In the Mesopotamian civilizations, trade was a common practice throughout modern-day Iran, Asia, and Arabia.
By Syed Ali
Trade is a sub-component of enterprise and is a consequence of exploration and entrepreneurial adventurism, and this commercial disposition is formed by the pursuit of the creative longing. Enterprise has been a crucial feature in the evolution of modern-day society, dating back to as early as the Bronze Age.
In the Mesopotamian civilizations, trade was a common practice throughout modern-day Iran, Asia, and Arabia. This spirit is best elucidated by the adventurism of the legendary voyager Christopher Columbus, who in 1492 departed from Palos de la Frontera, to find a shorter route to India. While he was sailing through the unchartered territories of the Atlantic Ocean in his ship, the Santa Maria, the billowing winds and his drive for exploration led the Italian sailor to discover new lands.
Columbus’s adventurism fueled European growth for the coming centuries as it provided a new resource-rich land, established new colonies, changing the demography of an entire continent, subsequently altering the economic course of history forever. Despite all the criticism and the inhumane practices which followed this discovery, the factor that cannot be ignored is that the will to explore and the propensity for enterprise can alter the fate of civilizations. This lesson in history teaches about the value of exploration, exploitation, and enterprise. In a nutshell, in order to have a robust trading system and an entrepreneurial society, there needs to be focus on the pre-requisites; adventure and exploration.
India as a ‘region’ was not needed to be discovered due to its historic pre-eminence, therefore it was regularly visited by many great explorers, most noteworthy being Megasthenes from Greece, Marco Polo from Italy and Al samudi from Persia. However, there are no accounts of ancient Indian explorers trotting the globe to explore as merchants or traders. Although in all fairness, we have always been a very resource-rich and prosperous land, which may be the reason why we prioritized exploring spirituality, astronomy, and more metaphysical objects rather than embarking on physically arduous explorations. Nonetheless, there is a cost we have paid as a civilization due to this lethargy and lack of adventurism.
This can be seen in our social structures where families’ spoon-feed their children into their late adulthoods. Approximately 82 per cent of Indian millennial lives with their parents compared to Australia’s 35 per cent and China’s 61 per cent. The infectious need for handholding is demonstrated by the high demand for ‘Sarkari contracts’ from entrepreneurs and cushy government jobs from individuals. This demand for government-induced support is also visible during elections, where political parties promise tax reductions and hand-outs. In order to be a self-sufficient society, we need to remove the crutches and reward independence and innovation. Therefore, the question we need to ruminate over is to ‘how to build a society of ownership and individualism’. We need people who fearlessly take charge and explore new markets around the world for us to grow.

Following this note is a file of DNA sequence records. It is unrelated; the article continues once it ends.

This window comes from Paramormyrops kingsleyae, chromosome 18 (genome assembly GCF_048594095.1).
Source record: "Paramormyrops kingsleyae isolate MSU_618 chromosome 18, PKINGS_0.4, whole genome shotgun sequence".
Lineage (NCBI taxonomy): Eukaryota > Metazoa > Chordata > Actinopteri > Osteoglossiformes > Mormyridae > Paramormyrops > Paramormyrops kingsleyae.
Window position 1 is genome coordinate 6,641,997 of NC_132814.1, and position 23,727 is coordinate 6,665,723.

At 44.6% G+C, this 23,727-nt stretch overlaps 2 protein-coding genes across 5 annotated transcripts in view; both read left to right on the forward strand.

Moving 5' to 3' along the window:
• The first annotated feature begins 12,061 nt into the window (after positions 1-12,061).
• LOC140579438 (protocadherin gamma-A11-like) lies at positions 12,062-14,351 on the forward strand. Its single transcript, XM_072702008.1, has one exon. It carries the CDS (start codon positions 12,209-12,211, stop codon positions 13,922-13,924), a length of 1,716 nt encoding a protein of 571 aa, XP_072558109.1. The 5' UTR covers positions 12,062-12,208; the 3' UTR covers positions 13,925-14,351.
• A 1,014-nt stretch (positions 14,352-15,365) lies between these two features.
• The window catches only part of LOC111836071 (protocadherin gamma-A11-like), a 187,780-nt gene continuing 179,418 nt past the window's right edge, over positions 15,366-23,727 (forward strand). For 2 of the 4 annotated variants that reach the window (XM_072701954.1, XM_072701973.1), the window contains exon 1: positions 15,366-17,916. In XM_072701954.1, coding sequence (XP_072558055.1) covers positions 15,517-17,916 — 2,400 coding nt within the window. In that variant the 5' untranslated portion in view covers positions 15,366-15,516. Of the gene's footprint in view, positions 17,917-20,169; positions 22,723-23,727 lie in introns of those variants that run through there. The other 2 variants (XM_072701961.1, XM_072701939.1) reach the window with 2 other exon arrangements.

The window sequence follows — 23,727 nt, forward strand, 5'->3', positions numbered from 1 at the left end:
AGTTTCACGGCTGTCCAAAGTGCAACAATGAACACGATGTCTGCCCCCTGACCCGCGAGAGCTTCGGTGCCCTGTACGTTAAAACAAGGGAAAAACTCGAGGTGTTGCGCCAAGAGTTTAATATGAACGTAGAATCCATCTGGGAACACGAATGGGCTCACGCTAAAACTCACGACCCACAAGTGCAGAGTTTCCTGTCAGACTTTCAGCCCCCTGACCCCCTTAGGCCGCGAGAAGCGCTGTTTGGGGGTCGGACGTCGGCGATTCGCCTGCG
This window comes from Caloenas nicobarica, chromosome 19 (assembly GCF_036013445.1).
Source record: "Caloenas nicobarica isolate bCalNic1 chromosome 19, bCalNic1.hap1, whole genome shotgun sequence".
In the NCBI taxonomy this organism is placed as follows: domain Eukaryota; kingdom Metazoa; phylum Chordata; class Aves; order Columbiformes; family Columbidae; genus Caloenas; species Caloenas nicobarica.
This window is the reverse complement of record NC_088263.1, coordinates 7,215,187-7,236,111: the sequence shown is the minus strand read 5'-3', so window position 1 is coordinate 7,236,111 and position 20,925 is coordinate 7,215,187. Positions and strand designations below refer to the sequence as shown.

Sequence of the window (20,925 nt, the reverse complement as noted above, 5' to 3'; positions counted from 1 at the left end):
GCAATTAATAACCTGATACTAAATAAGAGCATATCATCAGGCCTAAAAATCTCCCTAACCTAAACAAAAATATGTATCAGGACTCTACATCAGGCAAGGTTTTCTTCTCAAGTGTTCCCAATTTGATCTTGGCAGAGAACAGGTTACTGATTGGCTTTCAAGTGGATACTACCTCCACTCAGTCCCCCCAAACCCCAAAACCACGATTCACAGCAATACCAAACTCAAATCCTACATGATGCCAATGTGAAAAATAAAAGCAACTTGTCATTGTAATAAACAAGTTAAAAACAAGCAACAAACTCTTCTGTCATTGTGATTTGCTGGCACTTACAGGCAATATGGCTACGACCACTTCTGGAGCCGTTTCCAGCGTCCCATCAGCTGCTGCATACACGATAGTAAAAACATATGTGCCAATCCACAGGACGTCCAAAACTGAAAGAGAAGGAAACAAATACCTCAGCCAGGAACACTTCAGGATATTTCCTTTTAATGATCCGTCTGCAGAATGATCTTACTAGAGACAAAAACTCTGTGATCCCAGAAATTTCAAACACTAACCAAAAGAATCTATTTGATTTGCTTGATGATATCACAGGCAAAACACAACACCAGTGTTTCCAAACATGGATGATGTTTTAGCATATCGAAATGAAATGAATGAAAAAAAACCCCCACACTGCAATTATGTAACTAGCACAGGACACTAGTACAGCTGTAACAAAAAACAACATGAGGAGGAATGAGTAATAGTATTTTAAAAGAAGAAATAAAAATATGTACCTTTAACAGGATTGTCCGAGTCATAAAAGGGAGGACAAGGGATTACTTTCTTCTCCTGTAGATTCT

India has the third-largest startup ecosystem globally, in terms of the share of billion-dollar startups (unicorns) in the total startup ecosystem; India’s share is at 4.1 per cent preceded by China at 13.8 per cent and the USA at 64.7 per cent.
This share is increasing, but unfortunately India also has a low survival rate for startups. Almost 90 per cent of Indian startups fail within five years, which is double that the rate of the USA at 44 per cent. A report by the IBM Institute for Business Value and Oxford Economics titled ‘Entrepreneurial India’ found that the reason for such failure is lack of innovation. 77 per cent of venture capitalists report that many Indian startups lack pioneering innovation based on new technologies or unique business models.
As per the Global Innovation Index (GII) by the WIPO (World Intellectual property organization), India stands at the 52nd spot despite the considerable progress in the last 5 years. In order to push this forward, we need to increase the budgetary allocation of the total GDP in science and technology from the current 0.7 per cent. This will help to create the necessary intellectual repository for startups to pick on and help reduce growing unemployment. In the past few years, the government has made sincere progress in this field by launching the National Innovation Fund (NIF) and the Atal Innovation Mission (AIM) as the tugboats to drive innovation forward.
Most importantly, it’s time for us to go beyond ragtag frugal innovation and become torchbearers for the developing world in keeping the entrepreneurial adventurism and exploration at the heart of our enterprise. Like the Catholic Church funded and supported Columbus’s voyage, the government of India has earmarked funds to offer support entrepreneurship. During this period of lockdown, where the entire modern world has taken a hiatus, maybe we need to reflect as parents, entrepreneurs, young adults, and as a society, as to how we can help in shaping self-reliance and innovation across scales. It is time for entrepreneurs to deliver, and perhaps an ambitious start could be the development of a vaccine or other ground-breaking measures to thwart the COVID-19.
In conclusion, a quote from the greatest inventor of our times Albert Einstein, “A ship is always safe at the shore, but that is not what it is built for.” It is time for Indians to embrace human ingenuity and create a prosperous future for themselves.
(The author is an Independent analyst on Latin American affairs, and has a keen interest in entrepreneurship. Views expressed are personal.)